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An Amazon sign in front of 120 Bremner Blvd. in downtown Toronto, on Dec. 9, 2020.Fred Lum/The Globe and Mail Inc. has signed new leases in downtown Toronto just months after e-commerce rival Shopify Inc. quietly expanded its own postpandemic floor space in the core, even as major corporate tenants retreat amid the novel coronavirus.

The Seattle-based e-commerce and cloud services company has taken an additional 100,000 square feet in two buildings in the south part of Toronto’s financial district.

The Amazon leases are rare high-profile deals brokered during the health crisis, which has forced office employees to work from home, triggered scores of companies to put space on the sublet market and raised questions about the future of offices themselves.

Amazon confirmed Wednesday it is taking new space in office buildings in which it already has leases: three new floors at 18 York St. and two new floors at 120 Bremner Blvd. Spokesperson Kristin Gable said the company plans to occupy the new spaces in 2022.

It comes after Shopify, whose chief executive recently declared the end of “office centricity,” agreed to lease more space at its new building in Toronto. In June, Shopify exercised its option to take an additional 90,000 square feet of space at the Well, a huge new development, bringing its total to 340,000 square feet, according to Michael Emory, CEO one of one of the developers, Allied REIT.

The pandemic has prompted investors to bid up the share prices of Amazon and Shopify, which have been hiring to accommodate the growth in e-commerce. The convenience of home delivery and the dominance of Amazon’s cloud computing services has helped push its market capitalization up by more than 70 per cent since March to almost US$1.6-trillion. Shopify shares more than doubled as small businesses signed up for its e-commerce offerings in droves, making it Canada’s most valuable public company, worth $162-billion.

Amazon said in late September it would add 3,500 new employees in Canada in the coming years, including 500 jobs in Toronto, to be based across five floors at 18 York. Amazon declined to say Wednesday whether the new space would accommodate additional employees beyond the 500 already announced, or whether it would shed office space in other buildings as a result.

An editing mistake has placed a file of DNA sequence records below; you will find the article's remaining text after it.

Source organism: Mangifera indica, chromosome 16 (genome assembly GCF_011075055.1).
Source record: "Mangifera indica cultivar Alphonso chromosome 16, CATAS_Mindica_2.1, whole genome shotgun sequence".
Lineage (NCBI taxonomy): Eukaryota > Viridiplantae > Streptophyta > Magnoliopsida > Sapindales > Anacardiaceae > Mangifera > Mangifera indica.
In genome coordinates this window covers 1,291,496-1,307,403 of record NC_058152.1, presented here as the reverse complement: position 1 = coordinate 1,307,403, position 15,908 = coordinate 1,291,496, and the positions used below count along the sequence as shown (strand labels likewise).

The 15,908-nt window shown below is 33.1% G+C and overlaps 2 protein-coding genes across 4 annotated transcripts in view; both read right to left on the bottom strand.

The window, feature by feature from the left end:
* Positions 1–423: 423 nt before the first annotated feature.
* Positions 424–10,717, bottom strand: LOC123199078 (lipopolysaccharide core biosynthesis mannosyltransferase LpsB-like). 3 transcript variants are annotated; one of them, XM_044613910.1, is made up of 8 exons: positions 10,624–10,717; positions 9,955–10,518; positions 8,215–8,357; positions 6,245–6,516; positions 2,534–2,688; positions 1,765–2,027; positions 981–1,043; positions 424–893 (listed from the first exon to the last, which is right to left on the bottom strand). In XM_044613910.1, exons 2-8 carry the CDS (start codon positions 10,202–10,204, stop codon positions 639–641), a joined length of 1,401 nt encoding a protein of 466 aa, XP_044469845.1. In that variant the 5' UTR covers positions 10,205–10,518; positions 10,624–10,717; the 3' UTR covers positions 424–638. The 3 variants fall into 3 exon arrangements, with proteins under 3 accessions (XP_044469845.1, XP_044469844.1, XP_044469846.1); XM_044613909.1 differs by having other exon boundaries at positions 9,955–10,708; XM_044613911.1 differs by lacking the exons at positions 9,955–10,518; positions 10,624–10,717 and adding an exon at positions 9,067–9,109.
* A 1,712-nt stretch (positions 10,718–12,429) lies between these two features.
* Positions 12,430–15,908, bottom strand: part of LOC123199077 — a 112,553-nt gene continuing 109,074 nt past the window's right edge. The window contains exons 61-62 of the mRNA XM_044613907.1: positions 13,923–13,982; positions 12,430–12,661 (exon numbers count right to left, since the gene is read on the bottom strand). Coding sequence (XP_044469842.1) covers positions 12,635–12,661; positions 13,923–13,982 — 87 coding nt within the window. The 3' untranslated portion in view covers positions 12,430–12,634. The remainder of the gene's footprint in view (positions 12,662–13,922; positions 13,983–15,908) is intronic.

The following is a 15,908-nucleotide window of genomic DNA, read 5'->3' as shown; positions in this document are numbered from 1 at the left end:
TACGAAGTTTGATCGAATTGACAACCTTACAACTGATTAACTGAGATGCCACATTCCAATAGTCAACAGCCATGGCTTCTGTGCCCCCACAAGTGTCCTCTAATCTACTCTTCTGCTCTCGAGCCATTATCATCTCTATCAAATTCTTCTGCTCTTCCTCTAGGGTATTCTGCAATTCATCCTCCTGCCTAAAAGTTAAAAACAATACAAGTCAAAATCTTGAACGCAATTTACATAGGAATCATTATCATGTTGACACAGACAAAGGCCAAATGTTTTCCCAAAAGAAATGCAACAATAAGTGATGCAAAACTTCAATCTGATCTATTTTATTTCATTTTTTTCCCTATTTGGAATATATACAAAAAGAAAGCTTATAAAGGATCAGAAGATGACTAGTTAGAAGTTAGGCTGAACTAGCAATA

Amazon’s real estate expansion is one of the few bullish moves from Toronto office tenants. Established companies such as PricewaterhouseCoopers, Cisco Systems Inc., Oracle Corp., Air Canada and PC Financial have put some of their space on the sublet market. Other companies around the world, such as Deutsche Bank, have announced plans to slash their office space.

In downtown Toronto, which has had the lowest office vacancy rate in North America for four years, the amount of space available to sublet is rising. Over the first nine months of this year, sublet space has more than tripled in the core and it has nearly quintupled in downtown Vancouver, according to data from commercial real estate company CBRE.

That has increased both cities’ office vacancy rates to nearly 5 per cent, the highest level in several years, according to CBRE. (Space available to sublet is counted as vacant.)

Vacancies are rising as several mega office towers are getting ready to open and developers continue to push new office projects, including east of the financial core and close to the city’s international airport.

This year, 26 office towers were under construction in downtown Toronto, including four skyscrapers with more than a million square feet of space. In Vancouver, 13 office properties were under construction, according to the most recent data from CBRE.

Although office landlords are getting new leases, there is concern over what types of tenants will use the space if major tenants such as the big Canadian banks consolidate their offices or take less room when their leases are up for renewal. So far, the two tech giants are taking up space.

In one Toronto tower, Amazon will be using space that PwC had been trying to unload.

QuadReal, which owns 18 York and 120 Bremner, and other landlords have been offering brokers incentives to drum up new leases. QuadReal, a real estate company owned by B.C. Investment Management Corp., declined to comment.

Amazon also has another long-term lease at QuadReal’s large two-tower office complex in downtown Vancouver.

Though Shopify announced a “digital-by-default” policy in May, saying that it will no longer require employees to be tethered to an office even after the pandemic, the company has said it would keep hubs in major cities for meetings, recruiting and other functions.

Shopify did not respond to a request for comment before publication Wednesday evening.

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